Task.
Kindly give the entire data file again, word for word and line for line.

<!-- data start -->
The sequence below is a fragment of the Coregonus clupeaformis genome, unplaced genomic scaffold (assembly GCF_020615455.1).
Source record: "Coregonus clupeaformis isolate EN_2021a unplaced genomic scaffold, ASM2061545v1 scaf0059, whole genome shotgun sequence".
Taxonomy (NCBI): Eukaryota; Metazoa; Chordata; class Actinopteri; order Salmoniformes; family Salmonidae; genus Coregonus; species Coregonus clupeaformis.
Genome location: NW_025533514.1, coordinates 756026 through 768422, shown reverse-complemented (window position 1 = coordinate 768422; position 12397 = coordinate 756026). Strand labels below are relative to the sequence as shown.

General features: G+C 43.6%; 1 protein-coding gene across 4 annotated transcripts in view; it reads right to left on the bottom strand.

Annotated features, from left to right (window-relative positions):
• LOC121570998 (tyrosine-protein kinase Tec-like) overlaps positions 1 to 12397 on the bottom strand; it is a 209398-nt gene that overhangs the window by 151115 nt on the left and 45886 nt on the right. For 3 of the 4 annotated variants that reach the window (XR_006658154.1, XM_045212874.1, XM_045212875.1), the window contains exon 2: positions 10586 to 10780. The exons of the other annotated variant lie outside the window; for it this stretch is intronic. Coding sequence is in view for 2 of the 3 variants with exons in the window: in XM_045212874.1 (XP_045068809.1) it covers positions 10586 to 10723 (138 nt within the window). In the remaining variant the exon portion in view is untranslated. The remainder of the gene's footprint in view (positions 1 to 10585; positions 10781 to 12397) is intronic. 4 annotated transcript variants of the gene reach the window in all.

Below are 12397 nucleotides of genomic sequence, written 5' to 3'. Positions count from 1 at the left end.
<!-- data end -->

The sequence below is a fragment of the Coregonus clupeaformis genome, unplaced genomic scaffold (assembly GCF_020615455.1).
Source record: "Coregonus clupeaformis isolate EN_2021a unplaced genomic scaffold, ASM2061545v1 scaf0059, whole genome shotgun sequence".
Taxonomy (NCBI): Eukaryota; Metazoa; Chordata; class Actinopteri; order Salmoniformes; family Salmonidae; genus Coregonus; species Coregonus clupeaformis.
Genome location: NW_025533514.1, coordinates 756026 through 768422, shown reverse-complemented (window position 1 = coordinate 768422; position 12397 = coordinate 756026). Strand labels below are relative to the sequence as shown.

General features: G+C 43.6%; 1 protein-coding gene across 4 annotated transcripts in view; it reads right to left on the bottom strand.

Annotated features, from left to right (window-relative positions):
• LOC121570998 (tyrosine-protein kinase Tec-like) overlaps positions 1 to 12397 on the bottom strand; it is a 209398-nt gene that overhangs the window by 151115 nt on the left and 45886 nt on the right. For 3 of the 4 annotated variants that reach the window (XR_006658154.1, XM_045212874.1, XM_045212875.1), the window contains exon 2: positions 10586 to 10780. The exons of the other annotated variant lie outside the window; for it this stretch is intronic. Coding sequence is in view for 2 of the 3 variants with exons in the window: in XM_045212874.1 (XP_045068809.1) it covers positions 10586 to 10723 (138 nt within the window). In the remaining variant the exon portion in view is untranslated. The remainder of the gene's footprint in view (positions 1 to 10585; positions 10781 to 12397) is intronic. 4 annotated transcript variants of the gene reach the window in all.

Below are 12397 nucleotides of genomic sequence, written 5' to 3'. Positions count from 1 at the left end.